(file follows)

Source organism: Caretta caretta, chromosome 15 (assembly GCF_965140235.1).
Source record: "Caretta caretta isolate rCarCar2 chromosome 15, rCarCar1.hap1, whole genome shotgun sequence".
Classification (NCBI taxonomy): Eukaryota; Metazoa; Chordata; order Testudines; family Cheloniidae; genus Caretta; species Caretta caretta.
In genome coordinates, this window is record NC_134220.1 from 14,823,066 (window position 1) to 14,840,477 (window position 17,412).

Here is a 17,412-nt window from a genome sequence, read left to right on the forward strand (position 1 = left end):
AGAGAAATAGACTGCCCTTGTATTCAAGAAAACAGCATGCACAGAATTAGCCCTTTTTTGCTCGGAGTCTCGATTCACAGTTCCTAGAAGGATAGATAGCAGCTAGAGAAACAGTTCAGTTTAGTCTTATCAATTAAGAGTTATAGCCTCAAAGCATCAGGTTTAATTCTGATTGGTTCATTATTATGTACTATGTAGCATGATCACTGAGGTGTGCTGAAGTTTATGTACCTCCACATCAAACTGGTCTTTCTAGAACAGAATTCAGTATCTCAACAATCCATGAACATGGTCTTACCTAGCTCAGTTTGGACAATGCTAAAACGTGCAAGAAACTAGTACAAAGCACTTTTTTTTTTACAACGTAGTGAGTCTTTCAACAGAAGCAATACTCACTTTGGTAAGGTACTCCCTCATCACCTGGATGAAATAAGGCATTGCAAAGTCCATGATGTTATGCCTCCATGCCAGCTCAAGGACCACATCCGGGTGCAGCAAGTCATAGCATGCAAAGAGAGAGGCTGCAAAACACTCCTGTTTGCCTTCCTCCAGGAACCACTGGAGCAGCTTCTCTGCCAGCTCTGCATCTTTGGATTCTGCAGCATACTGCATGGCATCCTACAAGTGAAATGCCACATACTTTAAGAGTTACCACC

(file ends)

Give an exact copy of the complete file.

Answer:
Source organism: Caretta caretta, chromosome 15 (assembly GCF_965140235.1).
Source record: "Caretta caretta isolate rCarCar2 chromosome 15, rCarCar1.hap1, whole genome shotgun sequence".
Classification (NCBI taxonomy): Eukaryota; Metazoa; Chordata; order Testudines; family Cheloniidae; genus Caretta; species Caretta caretta.
In genome coordinates, this window is record NC_134220.1 from 14,823,066 (window position 1) to 14,840,477 (window position 17,412).

Here is a 17,412-nt window from a genome sequence, read left to right on the forward strand (position 1 = left end):
AGAGAAATAGACTGCCCTTGTATTCAAGAAAACAGCATGCACAGAATTAGCCCTTTTTTGCTCGGAGTCTCGATTCACAGTTCCTAGAAGGATAGATAGCAGCTAGAGAAACAGTTCAGTTTAGTCTTATCAATTAAGAGTTATAGCCTCAAAGCATCAGGTTTAATTCTGATTGGTTCATTATTATGTACTATGTAGCATGATCACTGAGGTGTGCTGAAGTTTATGTACCTCCACATCAAACTGGTCTTTCTAGAACAGAATTCAGTATCTCAACAATCCATGAACATGGTCTTACCTAGCTCAGTTTGGACAATGCTAAAACGTGCAAGAAACTAGTACAAAGCACTTTTTTTTTTACAACGTAGTGAGTCTTTCAACAGAAGCAATACTCACTTTGGTAAGGTACTCCCTCATCACCTGGATGAAATAAGGCATTGCAAAGTCCATGATGTTATGCCTCCATGCCAGCTCAAGGACCACATCCGGGTGCAGCAAGTCATAGCATGCAAAGAGAGAGGCTGCAAAACACTCCTGTTTGCCTTCCTCCAGGAACCACTGGAGCAGCTTCTCTGCCAGCTCTGCATCTTTGGATTCTGCAGCATACTGCATGGCATCCTACAAGTGAAATGCCACATACTTTAAGAGTTACCACC